The Realizations
the true story of faith and how it can be obtained.
by Michael F. Nyiri


A Personal Tale

Many years ago, while much younger than I am today, one of my managers at a retail establishment I worked for which later went out of business said to me, "Someday when you get older, you'll come to the realization. You're full of spit and vinegar now, and seem to think you know what you want and where you're headed, but someday you'll find that you're wrong, all your dreams and wishes are exactly that, dreams and wishes, not reality, and when you reach this realization which comes with age, you will feel much better, and be much wiser."

I always thought, of course, that this gentleman had reached his realization, and it had taught him the wisdom of which he wanted to impart to me.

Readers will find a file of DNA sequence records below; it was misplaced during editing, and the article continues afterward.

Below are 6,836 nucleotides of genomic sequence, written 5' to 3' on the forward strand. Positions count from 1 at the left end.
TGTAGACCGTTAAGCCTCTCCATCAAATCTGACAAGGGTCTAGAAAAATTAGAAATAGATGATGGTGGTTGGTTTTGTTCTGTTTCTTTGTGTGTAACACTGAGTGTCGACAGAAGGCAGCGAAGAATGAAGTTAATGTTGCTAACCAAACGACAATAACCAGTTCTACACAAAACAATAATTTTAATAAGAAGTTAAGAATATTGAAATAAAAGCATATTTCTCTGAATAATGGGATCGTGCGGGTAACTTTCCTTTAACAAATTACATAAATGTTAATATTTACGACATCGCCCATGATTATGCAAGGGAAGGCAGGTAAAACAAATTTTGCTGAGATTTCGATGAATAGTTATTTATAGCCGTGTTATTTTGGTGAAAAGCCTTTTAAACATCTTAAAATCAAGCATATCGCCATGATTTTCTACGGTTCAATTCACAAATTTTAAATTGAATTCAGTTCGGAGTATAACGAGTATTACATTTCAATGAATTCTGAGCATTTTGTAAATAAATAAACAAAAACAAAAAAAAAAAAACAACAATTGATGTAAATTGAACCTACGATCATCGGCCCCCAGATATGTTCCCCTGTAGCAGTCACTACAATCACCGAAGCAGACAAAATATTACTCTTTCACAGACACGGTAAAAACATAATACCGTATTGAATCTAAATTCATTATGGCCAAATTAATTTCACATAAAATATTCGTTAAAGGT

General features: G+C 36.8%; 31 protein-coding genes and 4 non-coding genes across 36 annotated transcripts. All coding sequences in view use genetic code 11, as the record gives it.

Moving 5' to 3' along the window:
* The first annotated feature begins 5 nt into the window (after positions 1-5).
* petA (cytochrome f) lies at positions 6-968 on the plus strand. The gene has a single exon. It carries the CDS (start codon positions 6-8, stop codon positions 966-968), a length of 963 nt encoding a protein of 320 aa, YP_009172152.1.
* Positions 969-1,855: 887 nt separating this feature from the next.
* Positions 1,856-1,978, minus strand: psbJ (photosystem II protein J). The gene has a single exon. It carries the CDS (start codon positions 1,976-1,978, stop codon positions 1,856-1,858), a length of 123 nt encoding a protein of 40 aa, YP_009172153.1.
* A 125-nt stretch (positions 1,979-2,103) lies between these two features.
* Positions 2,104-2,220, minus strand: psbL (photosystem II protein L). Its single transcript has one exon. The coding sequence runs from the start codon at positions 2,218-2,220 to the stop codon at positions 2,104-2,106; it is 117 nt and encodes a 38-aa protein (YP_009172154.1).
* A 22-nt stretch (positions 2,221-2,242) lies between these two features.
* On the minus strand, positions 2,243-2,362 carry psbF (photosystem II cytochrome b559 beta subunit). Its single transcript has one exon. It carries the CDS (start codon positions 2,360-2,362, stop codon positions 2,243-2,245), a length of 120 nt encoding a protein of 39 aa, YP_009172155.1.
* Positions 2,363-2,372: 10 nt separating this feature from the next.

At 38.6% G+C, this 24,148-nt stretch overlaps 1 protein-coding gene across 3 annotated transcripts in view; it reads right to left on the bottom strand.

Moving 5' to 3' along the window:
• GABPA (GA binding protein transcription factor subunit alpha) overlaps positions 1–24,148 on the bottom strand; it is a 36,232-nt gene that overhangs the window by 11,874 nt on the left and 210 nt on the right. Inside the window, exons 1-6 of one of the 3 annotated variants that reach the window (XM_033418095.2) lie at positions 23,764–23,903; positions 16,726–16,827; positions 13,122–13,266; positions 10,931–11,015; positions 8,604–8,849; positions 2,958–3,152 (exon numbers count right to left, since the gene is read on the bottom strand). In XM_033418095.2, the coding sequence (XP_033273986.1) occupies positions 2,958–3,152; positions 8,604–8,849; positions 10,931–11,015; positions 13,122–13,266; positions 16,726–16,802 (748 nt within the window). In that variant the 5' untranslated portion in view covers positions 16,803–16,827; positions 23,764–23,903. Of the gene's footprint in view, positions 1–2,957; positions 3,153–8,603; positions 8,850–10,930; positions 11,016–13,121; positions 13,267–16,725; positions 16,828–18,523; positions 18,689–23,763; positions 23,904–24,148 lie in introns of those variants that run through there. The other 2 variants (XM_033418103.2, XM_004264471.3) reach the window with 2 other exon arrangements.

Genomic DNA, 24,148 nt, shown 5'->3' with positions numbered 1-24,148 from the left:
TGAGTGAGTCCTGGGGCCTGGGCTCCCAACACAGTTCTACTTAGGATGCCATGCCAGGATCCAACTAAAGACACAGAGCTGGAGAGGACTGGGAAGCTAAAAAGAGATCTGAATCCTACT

Years later, of course, I did reach the realization he was talking about, and I sighed and thought , "I think I might have known this all along,"

When I was much younger than that, my parents instilled in me a sense of greatness due probably to the fact that I always received good grades in school. My mother in particular always called me "her little genius". For years as a youth, my upbringing was such that I felt myself superior, a "little genius", and I felt I knew things, that I was chosen. Real life taught me differently, of course, and this early realization taught that misconceptions can be disheartening. All of a sudden I wasn't a "little genius" at all. I knew nothing. And that taught me more.

In the First Baptist Church where my family worshipped , we used to receive enlightening plaques and
spiritual knick-knacks out of a glass fishing bowl when we memorized certain Bible verses and stories.
I received many plaques and knick-knacks, The Church called the exercise "fishing". We were "fishers of men". By the third grade I wanted to be a preacher.